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When does it pay to temporarily shut off electric tank hot water heater?

Motorapido
Motorapido Member Posts: 233
I've been occupying our vacation house four or six days/week. When I leave, I shut off the well pump and hot water heater (40 gallon electric). I'm wondering if I spend more to re-heat a cold 40 gallons of water than I save from turning it off for one to three days. Would I do better to leave it turned on? It's only about a year old so it should be relatively well insulated and efficient.

Comments

  • sunlight33
    sunlight33 Member Posts: 339
    There is the risk of bacteria growth if you let it cool down for a few days.
  • STEVEusaPA
    STEVEusaPA Member Posts: 5,033
    It really depends how much it runs to maintain temperature when your not home. Without testing, my feeling is it costs more to bring it back up to temperature. But if you have a leak, and the tank runs dry I'm sure it would at least damage the elements. See how long it takes for the tank to recover, do a little math. It's probably not enough $$$ to worry about it.
    Me? I'd turn it off. I turn off my boiler (indirect), the water, and the gas when I go away for more than a few days.
    steve
  • ethicalpaul
    ethicalpaul Member Posts: 3,061
    There are curves that could be drawn and I wouldn't be surprised if the answer varied quite a bit depending on quite a few variables. In a modern water heater the standby loss should be pretty low. I wouldn't bother for a 3 day trip but I might for a week long trip (If I remembered to). But I wouldn't lose sleep over it, it's probably pennies.

    If you have a lot of curiosity, you could put an electric meter on the heater and try it both ways.

    There is the risk of bacteria growth if you let it cool down for a few days.


    What about in the cold water pipes?
    1 pipe Peerless 63-03L in Cedar Grove, NJ, coal > oil > NG
  • Larry Weingarten
    Larry Weingarten Member Posts: 2,200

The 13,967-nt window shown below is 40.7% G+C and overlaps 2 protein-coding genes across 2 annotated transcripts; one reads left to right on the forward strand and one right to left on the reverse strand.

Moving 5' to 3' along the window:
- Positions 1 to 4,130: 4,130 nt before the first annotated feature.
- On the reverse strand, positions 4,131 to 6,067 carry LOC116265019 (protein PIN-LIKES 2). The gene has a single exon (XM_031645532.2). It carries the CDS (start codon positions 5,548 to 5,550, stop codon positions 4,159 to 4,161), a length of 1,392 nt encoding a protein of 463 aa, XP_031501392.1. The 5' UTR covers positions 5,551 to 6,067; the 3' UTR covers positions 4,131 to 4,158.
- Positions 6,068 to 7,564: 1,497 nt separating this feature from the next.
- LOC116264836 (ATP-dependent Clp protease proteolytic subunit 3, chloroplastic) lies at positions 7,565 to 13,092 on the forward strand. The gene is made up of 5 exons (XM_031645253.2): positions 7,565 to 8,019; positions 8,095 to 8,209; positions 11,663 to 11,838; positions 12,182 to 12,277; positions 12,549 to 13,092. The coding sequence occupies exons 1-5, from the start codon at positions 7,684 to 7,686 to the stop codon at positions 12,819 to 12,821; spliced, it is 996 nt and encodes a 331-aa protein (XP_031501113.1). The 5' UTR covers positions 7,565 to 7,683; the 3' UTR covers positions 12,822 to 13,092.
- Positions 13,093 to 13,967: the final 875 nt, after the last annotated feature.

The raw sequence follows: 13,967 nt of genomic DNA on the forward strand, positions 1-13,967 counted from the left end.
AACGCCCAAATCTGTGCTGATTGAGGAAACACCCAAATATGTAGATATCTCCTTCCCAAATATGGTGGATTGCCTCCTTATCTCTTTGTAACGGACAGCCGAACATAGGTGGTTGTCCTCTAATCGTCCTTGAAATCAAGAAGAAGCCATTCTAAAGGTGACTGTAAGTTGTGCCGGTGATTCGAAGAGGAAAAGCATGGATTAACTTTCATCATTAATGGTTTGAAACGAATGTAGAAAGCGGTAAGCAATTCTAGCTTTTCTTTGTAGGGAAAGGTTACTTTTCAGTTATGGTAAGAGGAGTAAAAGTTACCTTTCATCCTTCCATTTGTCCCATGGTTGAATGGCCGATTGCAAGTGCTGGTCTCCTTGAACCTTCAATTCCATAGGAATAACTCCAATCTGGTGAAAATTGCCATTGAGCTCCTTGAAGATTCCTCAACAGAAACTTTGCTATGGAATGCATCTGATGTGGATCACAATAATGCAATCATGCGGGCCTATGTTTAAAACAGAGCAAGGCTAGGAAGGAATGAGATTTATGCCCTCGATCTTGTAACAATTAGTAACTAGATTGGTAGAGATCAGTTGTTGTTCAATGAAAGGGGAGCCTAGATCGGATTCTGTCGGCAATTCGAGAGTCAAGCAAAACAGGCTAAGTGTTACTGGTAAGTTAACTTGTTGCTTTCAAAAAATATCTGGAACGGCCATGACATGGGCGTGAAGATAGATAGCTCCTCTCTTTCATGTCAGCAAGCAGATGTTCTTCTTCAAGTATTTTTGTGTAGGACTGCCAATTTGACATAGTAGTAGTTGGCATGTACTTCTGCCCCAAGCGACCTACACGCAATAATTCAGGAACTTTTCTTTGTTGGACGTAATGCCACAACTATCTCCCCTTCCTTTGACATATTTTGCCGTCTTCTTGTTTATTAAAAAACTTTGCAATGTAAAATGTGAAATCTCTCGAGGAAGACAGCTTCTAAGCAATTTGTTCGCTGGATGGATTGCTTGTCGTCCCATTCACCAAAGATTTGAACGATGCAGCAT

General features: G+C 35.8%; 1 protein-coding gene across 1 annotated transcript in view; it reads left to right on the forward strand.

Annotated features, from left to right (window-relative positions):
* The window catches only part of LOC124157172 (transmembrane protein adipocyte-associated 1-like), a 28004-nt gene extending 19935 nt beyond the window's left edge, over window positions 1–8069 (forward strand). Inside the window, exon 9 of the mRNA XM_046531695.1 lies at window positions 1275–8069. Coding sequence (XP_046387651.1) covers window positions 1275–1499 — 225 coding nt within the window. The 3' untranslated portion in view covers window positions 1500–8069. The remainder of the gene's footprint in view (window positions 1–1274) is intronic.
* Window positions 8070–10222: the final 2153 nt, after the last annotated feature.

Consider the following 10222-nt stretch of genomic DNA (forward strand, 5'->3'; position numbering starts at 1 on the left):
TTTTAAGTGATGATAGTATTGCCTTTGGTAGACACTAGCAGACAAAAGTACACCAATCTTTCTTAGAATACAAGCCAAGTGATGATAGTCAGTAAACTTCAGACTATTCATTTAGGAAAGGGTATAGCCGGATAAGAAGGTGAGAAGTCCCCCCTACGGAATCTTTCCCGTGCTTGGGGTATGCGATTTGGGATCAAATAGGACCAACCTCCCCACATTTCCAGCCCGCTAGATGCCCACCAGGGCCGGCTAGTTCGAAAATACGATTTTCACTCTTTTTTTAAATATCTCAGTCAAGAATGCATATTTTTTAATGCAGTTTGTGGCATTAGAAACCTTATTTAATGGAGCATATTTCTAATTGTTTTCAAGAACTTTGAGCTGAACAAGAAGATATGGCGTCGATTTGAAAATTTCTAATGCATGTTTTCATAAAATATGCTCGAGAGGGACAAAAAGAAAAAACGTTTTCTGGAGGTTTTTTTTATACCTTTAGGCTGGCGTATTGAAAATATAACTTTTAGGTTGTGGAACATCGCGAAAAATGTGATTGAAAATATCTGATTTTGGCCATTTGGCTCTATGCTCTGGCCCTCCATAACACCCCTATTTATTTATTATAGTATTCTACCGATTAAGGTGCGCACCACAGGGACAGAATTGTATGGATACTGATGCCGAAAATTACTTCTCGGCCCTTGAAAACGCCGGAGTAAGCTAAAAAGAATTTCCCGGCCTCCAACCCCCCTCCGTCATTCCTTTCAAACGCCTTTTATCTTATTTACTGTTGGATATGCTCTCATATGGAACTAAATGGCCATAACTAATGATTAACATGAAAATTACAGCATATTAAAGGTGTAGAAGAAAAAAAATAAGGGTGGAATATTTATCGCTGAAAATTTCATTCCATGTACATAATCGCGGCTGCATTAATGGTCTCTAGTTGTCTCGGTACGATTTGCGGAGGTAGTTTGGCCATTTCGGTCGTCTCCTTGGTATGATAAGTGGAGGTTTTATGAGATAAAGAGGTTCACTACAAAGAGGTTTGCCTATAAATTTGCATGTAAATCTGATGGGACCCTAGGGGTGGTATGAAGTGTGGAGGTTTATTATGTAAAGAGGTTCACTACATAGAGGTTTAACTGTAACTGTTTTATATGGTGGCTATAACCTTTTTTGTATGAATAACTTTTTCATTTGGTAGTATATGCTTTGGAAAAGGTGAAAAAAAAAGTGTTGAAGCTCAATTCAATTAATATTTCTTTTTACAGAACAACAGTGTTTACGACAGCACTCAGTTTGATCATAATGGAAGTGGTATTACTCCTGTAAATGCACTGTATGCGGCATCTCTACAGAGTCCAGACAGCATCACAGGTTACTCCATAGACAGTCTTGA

Hi, Research was done years ago on this and what I was told was that if it's going to be off at least a full day, there are some savings to be had. If the ambient temperature around the tank will be cooler, the heat loss would be even more and turning it off makes better sense. Bacteria we worry about go dormant at cooler temps, so I'd be inclined to turn it off to prevent their growth in the heater or attached piping.

    Yours, Larry

    ps, Leave yourself a note just inside of the door that the tank is cold, so you turn it on right away when you come back :#
  • hot_rod
    hot_rod Member Posts: 14,811
    The temperature maintained in the tank, and the ambient air temperature around it would be the two numbers determining how much energy it takes to maintain. Hopefully it has heat trapper nipples or else a potion of the loss is in the piping also.
    The indirect tanks like to claim a low standby loss of 1° per hour as negligible. However that is still 24° over the course of a day, so it does add up. I don't think electric tanks are insulated as well as indirect tanks?
    I think considering the cost, adding an additional fiberglass blanket wrap may be worth considering. if you leave it powered on.
    Bob "hot rod" Rohr
    trainer for Caleffi NA
    Living the hydronic dream
    ethicalpaul
  • pecmsg
    pecmsg Member Posts: 2,072



    There is the risk of bacteria growth if you let it cool down for a few days.


    What about in the cold water pipes?
    Concerning Legionella ASHRAE recommends 140°F for a minimum of 1 hour to kill the bacteria. ASSUMING that has happened then legionnaires is not a concern.

    In supply water the legionella bacteria is dormant if present at all.
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